There isn’t gonna be a new killer voice application! Old friends from my VoIP days aren’t gonna believe it’s me saying that but (with lots of hindsight) it’s the truth. New phones? Yes! Different pricing? Yes! New features? Sure. Major new capability? Nope!
My friend Jeff Pulver has been right about almost everything to do with voice on the net and now video on the net. But I think he’s wrong (as I was) when he looks for major functional innovation in the delivery of voice communications. Jeff blogs:
“A long time ago I suggested that the RBOCs (when there were RBOCs) should consider empowering consumers to upload scripts that managed the call flow logic of residential phone calls. A concept that was difficult but possible back then, and much more doable today, but I don’t expect to ever see such a service become available to the mainstream consumer because most people don’t know and don’t care what this means and there isn’t anyone out there today promoting the benefits of why consumers should want to have control of their call flows. So, guess what? Nothing changes.”
Jeff just means this as one example of a new application but let’s pick on it anyway. He actually stated the problem: there is no consumer demand for managing call flows. Only us nerds want to do something as complex as that. Real people don’t write scripts or macros. Voice mail is good. Some people use call forwarding (primitive call flow management) a little. A few others use the ability to make multiple phones ring at once. Caller ID by name is helpful. That’s it; that’s all there is even a narrow consumer market for. More complexity? No way.
Why would people need call flow in the first place? Only because they have too many phones through which they might be reachable. People who use only mobile phones don’t need to manage their call flow (assuming they have caller ID). My children only use landline phone in places where mobile phones are either too expensive or plain don’t work. The solutions they need are lower rates for mobile calls and better mobile coverage in remote areas and inside buildings. These aren’t revolutionary apps but they make the call flow management problem go away without adding complexity.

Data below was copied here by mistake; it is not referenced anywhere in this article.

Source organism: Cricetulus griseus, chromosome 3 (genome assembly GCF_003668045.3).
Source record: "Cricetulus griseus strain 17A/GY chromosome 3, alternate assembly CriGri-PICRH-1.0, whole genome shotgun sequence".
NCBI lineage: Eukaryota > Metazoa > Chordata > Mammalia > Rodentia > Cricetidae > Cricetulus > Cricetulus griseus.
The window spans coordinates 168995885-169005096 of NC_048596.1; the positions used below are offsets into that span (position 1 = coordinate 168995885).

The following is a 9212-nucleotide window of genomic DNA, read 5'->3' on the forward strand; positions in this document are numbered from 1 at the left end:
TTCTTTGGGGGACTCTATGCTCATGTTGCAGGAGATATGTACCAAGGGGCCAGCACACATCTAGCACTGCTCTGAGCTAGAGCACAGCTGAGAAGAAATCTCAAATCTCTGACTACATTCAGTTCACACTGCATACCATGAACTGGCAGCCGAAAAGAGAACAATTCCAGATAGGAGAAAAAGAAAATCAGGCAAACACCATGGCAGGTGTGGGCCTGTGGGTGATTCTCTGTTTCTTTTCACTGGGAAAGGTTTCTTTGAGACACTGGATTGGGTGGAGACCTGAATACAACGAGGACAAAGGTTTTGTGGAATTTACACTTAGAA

Complex office phones have been around forever because phone company networks didn’t stand in the way of innovation on internal networks. Anybody know how to use the features of these phones? Nah. Can barely get call forwarding, hold, and speaker phone to work. Why? Because the added functionality wasn’t worth the complexity.
In some ways the Internet has removed the need for additional capability on the phone network. We hardly need fax anymore; don’t dialup for Internet access; can send email and instant and text messages; use our computers to download voice and music to our iPods; send pictures using IP; and call hapless call centers on 800 numbers less frequently. These were some of the applications some of us were trying to shoehorn on to the old voice network before the Internet was widely accessible. The applications exist but they’re not Voice 2.0.
Innovation IS happening on devices which are mobile phones. We do like to reduce the number of delicate battery-bearing devices clipped to our belt so cameras, email capability, degraded Internet browsing, email, music and video storage and replay, and, of course, text messaging have all appeared on “phone” devices. But the basic voice application – you and me chatting – has stayed almost unchanged. The truth is we really don’t want to complicate that. We certainly don’t want to LOOK at each other while we do it.